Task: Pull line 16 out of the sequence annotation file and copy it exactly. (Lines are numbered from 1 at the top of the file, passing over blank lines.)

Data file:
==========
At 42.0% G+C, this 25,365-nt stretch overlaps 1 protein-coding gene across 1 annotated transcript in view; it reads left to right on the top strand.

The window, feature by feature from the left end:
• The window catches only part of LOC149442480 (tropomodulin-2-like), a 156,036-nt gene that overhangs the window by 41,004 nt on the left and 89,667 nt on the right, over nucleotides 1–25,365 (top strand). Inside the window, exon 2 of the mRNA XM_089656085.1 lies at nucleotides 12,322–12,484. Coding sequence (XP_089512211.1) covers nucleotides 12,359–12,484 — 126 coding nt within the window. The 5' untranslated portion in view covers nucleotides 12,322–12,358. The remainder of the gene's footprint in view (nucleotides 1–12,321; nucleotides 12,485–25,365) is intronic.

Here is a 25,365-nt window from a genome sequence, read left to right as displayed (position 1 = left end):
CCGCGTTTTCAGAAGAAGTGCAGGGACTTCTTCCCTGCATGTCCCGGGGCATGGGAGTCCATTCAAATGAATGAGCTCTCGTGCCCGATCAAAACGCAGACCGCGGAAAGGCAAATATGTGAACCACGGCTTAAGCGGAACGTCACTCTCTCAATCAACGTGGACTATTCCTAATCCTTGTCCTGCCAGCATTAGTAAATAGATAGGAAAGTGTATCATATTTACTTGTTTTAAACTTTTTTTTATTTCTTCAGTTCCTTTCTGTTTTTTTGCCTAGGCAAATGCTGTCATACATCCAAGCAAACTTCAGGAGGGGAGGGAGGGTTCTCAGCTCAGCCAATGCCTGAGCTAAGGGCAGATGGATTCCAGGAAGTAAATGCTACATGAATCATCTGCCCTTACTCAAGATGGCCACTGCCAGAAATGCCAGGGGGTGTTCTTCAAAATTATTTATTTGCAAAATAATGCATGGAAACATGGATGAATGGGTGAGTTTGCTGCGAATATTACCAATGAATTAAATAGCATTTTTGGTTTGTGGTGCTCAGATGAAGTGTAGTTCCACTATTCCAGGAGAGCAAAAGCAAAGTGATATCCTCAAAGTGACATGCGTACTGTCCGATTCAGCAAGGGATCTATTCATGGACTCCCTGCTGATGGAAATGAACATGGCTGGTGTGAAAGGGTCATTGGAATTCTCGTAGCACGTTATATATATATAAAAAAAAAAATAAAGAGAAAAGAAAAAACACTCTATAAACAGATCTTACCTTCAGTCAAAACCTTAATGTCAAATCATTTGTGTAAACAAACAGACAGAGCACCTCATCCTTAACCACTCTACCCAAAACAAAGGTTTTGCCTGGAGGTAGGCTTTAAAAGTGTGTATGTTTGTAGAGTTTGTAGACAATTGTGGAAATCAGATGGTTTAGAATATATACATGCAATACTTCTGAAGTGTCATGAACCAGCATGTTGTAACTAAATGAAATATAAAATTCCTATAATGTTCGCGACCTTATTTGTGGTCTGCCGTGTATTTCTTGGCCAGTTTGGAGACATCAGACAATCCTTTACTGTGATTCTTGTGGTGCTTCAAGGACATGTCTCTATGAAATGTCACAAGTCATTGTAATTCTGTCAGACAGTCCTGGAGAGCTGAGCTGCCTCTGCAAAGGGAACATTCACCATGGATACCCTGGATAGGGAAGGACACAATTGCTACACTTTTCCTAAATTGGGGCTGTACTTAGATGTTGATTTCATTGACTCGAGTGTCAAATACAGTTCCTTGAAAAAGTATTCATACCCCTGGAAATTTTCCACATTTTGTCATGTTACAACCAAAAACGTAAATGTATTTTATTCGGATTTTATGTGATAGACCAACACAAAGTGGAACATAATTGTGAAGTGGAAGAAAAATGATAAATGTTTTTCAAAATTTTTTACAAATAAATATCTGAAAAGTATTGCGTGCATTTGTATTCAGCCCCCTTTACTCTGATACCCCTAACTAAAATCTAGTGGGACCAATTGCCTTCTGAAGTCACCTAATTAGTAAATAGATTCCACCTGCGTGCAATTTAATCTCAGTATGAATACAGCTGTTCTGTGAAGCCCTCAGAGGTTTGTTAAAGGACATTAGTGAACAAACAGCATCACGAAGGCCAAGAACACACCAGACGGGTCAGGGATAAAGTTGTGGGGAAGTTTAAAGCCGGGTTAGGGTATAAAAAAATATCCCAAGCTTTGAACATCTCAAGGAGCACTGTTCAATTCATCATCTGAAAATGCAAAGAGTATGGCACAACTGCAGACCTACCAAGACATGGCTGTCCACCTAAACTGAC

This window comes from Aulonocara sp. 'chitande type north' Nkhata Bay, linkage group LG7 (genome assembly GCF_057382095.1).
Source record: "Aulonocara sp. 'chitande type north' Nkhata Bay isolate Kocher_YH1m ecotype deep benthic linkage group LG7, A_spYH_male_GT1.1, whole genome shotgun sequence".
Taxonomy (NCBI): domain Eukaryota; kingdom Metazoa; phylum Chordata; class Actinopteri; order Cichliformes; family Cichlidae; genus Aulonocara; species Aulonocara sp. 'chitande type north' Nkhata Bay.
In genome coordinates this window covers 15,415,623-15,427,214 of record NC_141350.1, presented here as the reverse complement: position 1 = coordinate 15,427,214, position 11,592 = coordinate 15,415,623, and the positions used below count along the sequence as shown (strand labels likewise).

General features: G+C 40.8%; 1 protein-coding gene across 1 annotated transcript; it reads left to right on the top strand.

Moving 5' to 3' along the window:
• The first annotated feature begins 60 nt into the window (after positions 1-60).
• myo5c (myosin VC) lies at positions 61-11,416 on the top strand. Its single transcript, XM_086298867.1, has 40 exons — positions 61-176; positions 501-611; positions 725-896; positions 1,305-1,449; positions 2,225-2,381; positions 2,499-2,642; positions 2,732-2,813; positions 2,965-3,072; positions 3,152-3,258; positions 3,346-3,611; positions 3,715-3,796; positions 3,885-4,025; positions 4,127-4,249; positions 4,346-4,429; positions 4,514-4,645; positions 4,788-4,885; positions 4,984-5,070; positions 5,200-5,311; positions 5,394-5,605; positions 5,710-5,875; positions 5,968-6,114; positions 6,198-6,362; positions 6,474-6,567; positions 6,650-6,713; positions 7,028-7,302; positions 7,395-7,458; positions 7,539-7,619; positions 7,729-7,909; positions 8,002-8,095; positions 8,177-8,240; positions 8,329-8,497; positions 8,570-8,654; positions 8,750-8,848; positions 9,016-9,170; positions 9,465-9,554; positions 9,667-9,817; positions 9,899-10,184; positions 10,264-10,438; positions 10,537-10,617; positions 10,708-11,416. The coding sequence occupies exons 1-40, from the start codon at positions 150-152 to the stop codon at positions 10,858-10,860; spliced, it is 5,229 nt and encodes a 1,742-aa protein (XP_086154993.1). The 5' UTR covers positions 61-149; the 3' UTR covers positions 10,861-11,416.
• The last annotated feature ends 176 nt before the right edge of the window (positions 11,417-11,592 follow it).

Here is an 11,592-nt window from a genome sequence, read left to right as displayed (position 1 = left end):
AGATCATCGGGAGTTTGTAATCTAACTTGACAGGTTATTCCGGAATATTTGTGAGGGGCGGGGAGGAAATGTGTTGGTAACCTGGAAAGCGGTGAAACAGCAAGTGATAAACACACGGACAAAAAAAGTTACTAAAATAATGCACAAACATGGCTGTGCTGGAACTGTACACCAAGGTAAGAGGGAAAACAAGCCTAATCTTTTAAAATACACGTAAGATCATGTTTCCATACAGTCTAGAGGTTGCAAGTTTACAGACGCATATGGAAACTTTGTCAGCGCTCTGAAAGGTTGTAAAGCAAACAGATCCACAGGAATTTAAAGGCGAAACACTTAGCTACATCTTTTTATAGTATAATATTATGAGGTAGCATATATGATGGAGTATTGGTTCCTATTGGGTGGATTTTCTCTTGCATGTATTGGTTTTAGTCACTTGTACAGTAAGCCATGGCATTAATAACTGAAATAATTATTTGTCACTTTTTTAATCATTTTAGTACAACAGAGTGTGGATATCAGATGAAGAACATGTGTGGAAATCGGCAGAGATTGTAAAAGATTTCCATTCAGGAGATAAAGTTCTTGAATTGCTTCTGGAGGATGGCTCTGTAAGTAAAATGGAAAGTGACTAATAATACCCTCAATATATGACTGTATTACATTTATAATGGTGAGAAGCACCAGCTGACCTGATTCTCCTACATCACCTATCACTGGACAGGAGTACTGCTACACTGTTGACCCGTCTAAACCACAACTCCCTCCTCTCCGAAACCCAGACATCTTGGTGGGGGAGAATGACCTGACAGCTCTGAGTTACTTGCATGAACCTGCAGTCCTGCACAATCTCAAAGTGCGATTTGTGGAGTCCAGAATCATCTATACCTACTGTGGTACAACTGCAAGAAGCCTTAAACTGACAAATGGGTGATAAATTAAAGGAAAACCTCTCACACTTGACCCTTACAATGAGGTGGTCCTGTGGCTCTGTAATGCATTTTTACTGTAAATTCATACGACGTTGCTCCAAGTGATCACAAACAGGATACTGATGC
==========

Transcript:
AGATCATCGGGAGTTTGTAATCTAACTTGACAGGTTATTCCGGAATATTTGTGAGGGGCGGGGAGGAAATGTGTTGGTAACCTGGAAAGCGGTGAAACAGCAAGTGATAAACACACGGACAAAAAAAGTTACTAAAATAATGCACAAACATGGCTGTGCTGGAACTGTACACCAAGGTAAGAGGGAAAACAAGCCTAATCTTTTAAAATACACGTAAGATCATGTTTCCATACAGTCTAGAGGTTGCAAGTTTACAGACGCATATGGAAACTTTGTCAGCGCTCTGAAAGGTTGTAAAGCAAACAGATCCACAGGAATTTAAAGGCGAAACACTTAGCTACATCTTTTTATAGTATAATATTATGAGGTAGCATATATGATGGAGTATTGGTTCCTATTGGGTGGATTTTCTCTTGCATGTATTGGTTTTAGTCACTTGTACAGTAAGCCATGGCATTAATAACTGAAATAATTATTTGTCACTTTTTTAATCATTTTAGTACAACAGAGTGTGGATATCAGATGAAGAACATGTGTGGAAATCGGCAGAGATTGTAAAAGATTTCCATTCAGGAGATAAAGTTCTTGAATTGCTTCTGGAGGATGGCTCTGTAAGTAAAATGGAAAGTGACTAATAATACCCTCAATATATGACTGTATTACATTTATAATGGTGAGAAGCACCAGCTGACCTGATTCTCCTACATCACCTATCACTGGACAGGAGTACTGCTACACTGTTGACCCGTCTAAACCACAACTCCCTCCTCTCCGAAACCCAGACATCTTGGTGGGGGAGAATGACCTGACAGCTCTGAGTTACTTGCATGAACCTGCAGTCCTGCACAATCTCAAAGTGCGATTTGTGGAGTCCAGAATCATCTATACCTACTGTGGTACAACTGCAAGAAGCCTTAAACTGACAAATGGGTGATAAATTAAAGGAAAACCTCTCACACTTGACCCTTACAATGAGGTGGTCCTGTGGCTCTGTAATGCATTTTTACTGTAAATTCATACGACGTTGCTCCAAGTGATCACAAACAGGATACTGATGC